Korean is the official language of both North Korea and South Korea, which have a total combined population of around 73 million (23 million in the North and 50 million in the South). Korean is also spoken in large ethnic Korean communities in the USA, China, Japan, and Central Asia. In the past, Korean was often written using Chinese characters or Hanja. However, use of Hanja has now more or less been replaced by an indigenous alphabetic script known as Hangul, which was invented in 1443 by King Sejong (possibly with the help of other scholars). The fact that Korean uses an alphabetic script makes it one of the more accessible East Asian languages to study from scratch.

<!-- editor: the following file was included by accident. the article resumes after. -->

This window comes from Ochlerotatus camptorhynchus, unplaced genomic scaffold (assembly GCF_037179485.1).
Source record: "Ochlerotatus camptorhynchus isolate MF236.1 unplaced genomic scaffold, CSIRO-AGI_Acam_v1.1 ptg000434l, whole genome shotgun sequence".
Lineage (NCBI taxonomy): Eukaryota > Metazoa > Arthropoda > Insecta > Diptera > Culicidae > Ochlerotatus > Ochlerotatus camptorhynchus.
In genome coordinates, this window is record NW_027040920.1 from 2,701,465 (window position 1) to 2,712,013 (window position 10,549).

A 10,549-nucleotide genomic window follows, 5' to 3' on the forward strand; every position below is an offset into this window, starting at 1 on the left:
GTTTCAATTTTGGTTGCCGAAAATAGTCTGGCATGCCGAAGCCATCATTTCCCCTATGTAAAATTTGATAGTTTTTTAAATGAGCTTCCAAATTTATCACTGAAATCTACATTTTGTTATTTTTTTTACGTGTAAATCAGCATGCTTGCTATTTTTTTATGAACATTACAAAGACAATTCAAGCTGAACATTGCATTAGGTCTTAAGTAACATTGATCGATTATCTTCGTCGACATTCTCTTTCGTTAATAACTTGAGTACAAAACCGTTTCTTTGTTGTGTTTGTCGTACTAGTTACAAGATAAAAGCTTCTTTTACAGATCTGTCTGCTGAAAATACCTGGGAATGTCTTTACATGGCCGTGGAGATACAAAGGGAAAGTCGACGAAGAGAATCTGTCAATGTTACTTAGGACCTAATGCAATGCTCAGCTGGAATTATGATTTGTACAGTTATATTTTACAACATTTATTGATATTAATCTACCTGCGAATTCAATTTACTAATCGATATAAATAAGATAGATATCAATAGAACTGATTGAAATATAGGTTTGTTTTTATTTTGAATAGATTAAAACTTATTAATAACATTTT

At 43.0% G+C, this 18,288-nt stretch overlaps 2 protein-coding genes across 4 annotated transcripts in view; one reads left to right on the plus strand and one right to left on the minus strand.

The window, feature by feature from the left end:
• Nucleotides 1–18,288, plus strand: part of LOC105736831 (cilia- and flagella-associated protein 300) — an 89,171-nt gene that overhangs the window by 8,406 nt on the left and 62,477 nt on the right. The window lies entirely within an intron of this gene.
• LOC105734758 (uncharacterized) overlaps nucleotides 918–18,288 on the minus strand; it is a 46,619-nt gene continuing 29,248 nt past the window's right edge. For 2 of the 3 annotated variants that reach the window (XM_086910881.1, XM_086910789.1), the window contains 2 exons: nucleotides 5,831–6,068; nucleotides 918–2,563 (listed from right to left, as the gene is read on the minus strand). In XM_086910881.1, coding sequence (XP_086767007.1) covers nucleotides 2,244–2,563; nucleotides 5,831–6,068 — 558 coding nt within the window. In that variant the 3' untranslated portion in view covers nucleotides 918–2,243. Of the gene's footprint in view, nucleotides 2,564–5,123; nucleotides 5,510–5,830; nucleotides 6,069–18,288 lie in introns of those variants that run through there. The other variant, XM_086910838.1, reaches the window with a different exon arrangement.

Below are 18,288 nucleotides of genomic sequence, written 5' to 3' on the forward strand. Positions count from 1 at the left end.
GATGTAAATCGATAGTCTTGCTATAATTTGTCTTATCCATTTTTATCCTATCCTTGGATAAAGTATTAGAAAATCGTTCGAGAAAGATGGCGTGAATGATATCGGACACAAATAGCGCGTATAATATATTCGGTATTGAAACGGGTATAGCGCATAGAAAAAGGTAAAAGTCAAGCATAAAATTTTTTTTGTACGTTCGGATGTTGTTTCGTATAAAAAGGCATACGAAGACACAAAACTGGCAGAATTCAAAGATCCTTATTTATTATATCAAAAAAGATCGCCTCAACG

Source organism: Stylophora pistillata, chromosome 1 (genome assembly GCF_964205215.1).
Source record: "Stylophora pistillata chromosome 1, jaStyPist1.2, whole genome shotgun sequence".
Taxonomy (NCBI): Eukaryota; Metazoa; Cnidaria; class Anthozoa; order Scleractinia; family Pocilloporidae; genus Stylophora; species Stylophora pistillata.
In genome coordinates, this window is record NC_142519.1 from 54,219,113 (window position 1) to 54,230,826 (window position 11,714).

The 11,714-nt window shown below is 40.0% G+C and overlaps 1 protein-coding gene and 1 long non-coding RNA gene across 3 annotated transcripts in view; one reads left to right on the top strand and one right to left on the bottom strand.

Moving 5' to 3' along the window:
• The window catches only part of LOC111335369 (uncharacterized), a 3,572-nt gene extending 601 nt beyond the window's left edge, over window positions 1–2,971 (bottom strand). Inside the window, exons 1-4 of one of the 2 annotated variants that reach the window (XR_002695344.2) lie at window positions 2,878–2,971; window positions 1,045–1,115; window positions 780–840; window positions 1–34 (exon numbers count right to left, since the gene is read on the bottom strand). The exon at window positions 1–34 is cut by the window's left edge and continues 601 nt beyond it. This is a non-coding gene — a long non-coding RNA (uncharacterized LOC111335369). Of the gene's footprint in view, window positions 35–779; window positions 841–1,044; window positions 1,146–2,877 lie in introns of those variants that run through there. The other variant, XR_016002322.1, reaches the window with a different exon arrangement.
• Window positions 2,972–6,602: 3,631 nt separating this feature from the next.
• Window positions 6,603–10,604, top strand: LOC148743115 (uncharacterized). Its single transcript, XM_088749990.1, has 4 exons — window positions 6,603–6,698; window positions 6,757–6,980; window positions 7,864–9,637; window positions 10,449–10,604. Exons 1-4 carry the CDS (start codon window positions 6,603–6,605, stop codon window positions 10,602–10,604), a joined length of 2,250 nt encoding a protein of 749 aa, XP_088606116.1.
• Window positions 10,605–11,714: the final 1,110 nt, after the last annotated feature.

With the rise of South Korea as a major global economy and the influx of South Korean popular culture, Korean is becoming an increasingly important language to study. Recent MLA (Modern Language Association) data shows that Korean language enrolments in US colleges rose 44.7% in the period 2009-2013, which was more than any other language.
The Korean Sector in the Department of East Asian Languages and Literatures has a full four-year program in Korean language, which takes learners from novice through to advanced level. Students can pursue a Minor in Korean through combining language study with courses on Korean culture, film and linguistics.